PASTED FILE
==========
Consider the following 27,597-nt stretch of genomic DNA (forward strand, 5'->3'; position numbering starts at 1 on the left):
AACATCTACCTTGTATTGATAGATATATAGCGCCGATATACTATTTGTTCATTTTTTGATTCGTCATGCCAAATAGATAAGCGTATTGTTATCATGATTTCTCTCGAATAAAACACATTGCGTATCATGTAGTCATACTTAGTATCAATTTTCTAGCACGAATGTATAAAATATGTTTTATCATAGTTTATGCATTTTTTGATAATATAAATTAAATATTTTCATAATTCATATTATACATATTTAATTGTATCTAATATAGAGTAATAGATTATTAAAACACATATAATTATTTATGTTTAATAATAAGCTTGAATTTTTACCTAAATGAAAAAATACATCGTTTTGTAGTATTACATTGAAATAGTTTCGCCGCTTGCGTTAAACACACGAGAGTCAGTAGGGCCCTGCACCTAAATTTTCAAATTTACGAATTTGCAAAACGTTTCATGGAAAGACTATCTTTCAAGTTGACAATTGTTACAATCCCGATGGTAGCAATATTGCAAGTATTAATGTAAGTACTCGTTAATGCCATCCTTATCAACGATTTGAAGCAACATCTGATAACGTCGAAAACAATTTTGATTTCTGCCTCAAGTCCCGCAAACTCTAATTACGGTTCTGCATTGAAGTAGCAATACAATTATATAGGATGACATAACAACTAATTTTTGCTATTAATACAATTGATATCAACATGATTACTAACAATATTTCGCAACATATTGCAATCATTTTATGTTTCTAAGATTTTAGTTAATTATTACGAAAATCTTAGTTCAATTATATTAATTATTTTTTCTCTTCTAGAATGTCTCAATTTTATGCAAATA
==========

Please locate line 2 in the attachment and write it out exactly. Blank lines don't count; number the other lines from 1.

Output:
AACATCTACCTTGTATTGATAGATATATAGCGCCGATATACTATTTGTTCATTTTTTGATTCGTCATGCCAAATAGATAAGCGTATTGTTATCATGATTTCTCTCGAATAAAACACATTGCGTATCATGTAGTCATACTTAGTATCAATTTTCTAGCACGAATGTATAAAATATGTTTTATCATAGTTTATGCATTTTTTGATAATATAAATTAAATATTTTCATAATTCATATTATACATATTTAATTGTATCTAATATAGAGTAATAGATTATTAAAACACATATAATTATTTATGTTTAATAATAAGCTTGAATTTTTACCTAAATGAAAAAATACATCGTTTTGTAGTATTACATTGAAATAGTTTCGCCGCTTGCGTTAAACACACGAGAGTCAGTAGGGCCCTGCACCTAAATTTTCAAATTTACGAATTTGCAAAACGTTTCATGGAAAGACTATCTTTCAAGTTGACAATTGTTACAATCCCGATGGTAGCAATATTGCAAGTATTAATGTAAGTACTCGTTAATGCCATCCTTATCAACGATTTGAAGCAACATCTGATAACGTCGAAAACAATTTTGATTTCTGCCTCAAGTCCCGCAAACTCTAATTACGGTTCTGCATTGAAGTAGCAATACAATTATATAGGATGACATAACAACTAATTTTTGCTATTAATACAATTGATATCAACATGATTACTAACAATATTTCGCAACATATTGCAATCATTTTATGTTTCTAAGATTTTAGTTAATTATTACGAAAATCTTAGTTCAATTATATTAATTATTTTTTCTCTTCTAGAATGTCTCAATTTTATGCAAATA